Community Power: Bangladesh’s Path to a Greener Tomorrow

:: A H M Masum Billah ::
প্রকাশ: ৯ মাস আগে

Forests are like the Earth’s lungs, helping to keep everything in balance and supporting many different types of life. They do a special job by taking in carbon dioxide, a gas that can cause problems in the air, and they give out oxygen, which we need to breathe. Forests also help control the weather and make it not too extreme. They even help lessen the effects of climate change. Forests are homes for many plants and animals, making them important places for biodiversity. Apart from all the good things they do for the environment, forests also give us things that help us make money and have jobs. They give us things like wood and other resources we can use. They also help people who live nearby by providing jobs and ways to make a living.

At present, Bangladesh’s forest coverage stands at just 15.58 percent, below the recommended 25 percent advised by experts. This highlights a need for collaborative efforts from the government, local communities, and all environmental advocates. By working together, forested areas are expanding in Bangladesh, ultimately bringing the benefit for both our nation and the global environment.

Many countries around the world have come up with new ideas to take care of forests. One of these new ideas is Social Forestry program of Bangladesh. This special program does more than just stopping the cutting down of trees. It also helps people who are not as fortunate, makes sure we can keep growing in a way that doesn’t hurt the Earth, and makes nature stronger against challenges. This program is a great step toward making things better for everyone and the planet.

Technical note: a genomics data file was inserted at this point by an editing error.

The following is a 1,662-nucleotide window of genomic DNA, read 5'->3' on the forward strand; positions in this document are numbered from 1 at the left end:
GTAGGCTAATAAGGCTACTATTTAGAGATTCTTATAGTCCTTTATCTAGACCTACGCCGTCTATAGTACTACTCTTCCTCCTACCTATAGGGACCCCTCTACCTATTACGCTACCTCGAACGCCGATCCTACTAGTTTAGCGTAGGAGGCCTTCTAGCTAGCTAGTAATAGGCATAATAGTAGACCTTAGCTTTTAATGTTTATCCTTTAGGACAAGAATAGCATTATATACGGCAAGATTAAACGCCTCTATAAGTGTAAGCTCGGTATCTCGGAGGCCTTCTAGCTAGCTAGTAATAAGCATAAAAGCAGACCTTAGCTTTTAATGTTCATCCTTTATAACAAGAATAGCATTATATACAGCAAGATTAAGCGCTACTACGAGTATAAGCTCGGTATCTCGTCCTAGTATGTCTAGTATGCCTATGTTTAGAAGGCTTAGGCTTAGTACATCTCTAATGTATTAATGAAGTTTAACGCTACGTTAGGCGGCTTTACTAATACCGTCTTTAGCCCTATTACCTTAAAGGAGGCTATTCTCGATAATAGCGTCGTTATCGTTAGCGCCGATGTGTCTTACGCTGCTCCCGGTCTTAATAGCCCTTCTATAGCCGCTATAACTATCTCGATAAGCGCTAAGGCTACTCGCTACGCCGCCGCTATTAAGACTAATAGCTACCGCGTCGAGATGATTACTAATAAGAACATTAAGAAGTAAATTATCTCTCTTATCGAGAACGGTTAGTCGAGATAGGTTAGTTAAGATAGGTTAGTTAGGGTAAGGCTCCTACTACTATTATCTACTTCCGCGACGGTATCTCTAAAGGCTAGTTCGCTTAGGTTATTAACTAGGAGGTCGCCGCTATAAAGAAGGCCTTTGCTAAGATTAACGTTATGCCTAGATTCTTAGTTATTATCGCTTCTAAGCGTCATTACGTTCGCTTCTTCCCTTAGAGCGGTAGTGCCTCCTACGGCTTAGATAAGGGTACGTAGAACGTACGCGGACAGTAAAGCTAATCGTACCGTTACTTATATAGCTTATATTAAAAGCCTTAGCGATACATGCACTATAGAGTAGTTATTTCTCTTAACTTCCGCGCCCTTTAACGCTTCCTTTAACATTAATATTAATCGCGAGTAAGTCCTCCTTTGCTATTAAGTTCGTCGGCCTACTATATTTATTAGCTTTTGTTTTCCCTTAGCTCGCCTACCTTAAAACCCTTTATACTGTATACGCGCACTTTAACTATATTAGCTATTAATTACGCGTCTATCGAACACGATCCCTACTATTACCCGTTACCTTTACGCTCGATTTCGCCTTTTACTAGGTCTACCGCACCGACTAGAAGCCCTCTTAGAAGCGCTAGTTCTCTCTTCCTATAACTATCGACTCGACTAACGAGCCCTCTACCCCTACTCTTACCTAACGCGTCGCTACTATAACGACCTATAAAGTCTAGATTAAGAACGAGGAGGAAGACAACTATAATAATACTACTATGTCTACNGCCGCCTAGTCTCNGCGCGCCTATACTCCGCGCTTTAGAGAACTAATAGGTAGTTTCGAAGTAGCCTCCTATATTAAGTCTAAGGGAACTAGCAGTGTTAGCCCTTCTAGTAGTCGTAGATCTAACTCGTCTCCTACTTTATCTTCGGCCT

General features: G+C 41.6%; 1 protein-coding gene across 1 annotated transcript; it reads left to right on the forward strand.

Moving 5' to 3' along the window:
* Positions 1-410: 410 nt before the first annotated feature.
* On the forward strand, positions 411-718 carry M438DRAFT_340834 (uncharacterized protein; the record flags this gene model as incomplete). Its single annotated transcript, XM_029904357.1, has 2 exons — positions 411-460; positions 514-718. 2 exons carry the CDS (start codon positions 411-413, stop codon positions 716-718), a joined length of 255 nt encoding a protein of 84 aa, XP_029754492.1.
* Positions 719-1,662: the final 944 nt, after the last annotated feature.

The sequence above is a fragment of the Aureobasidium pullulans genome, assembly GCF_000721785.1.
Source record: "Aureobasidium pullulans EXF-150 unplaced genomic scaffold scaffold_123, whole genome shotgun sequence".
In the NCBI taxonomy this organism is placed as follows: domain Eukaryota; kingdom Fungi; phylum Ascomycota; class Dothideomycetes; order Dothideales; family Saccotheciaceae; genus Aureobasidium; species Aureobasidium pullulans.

In the early 1980s, Bangladesh faced shrinking forests and challenges for rural residents, including landless individuals and those in difficult circumstances. Then, a positive development occurred when the Social Forestry program emerged, addressing both environmental and socio-economic issues. The start of the Social Forestry program goes back to the years 1981-82 when Community Forestry Scheme began in North Bengal. This scheme was meant to involve the people who lived there and help them take care of the forests. The forests were important for the people’s lives. This program wanted to make the people feel like the forests belonged to them, and they should look after them. By giving power to the local community, the program brought about big changes. It encouraged them to join activities like planting trees, taking care of the ones already there, and looking after the forests in a way that didn’t hurt them. This way of looking at things didn’t just fix the problem of having fewer forests; it also made the people feel like it’s their job to make sure the forests stay healthy and useful.

The Government of Bangladesh wants to make sure the Social Forestry program has strong support and a clear plan. So, in the year 2000, the Government changed the Forest Act 1927, to include social forestry in the legal framework. This is a significant change because it demonstrates the government’s desire for community involvement in forest management. This change is a big step away from how things were usually done, where decisions came from the top. Instead, it is now about everyone working together.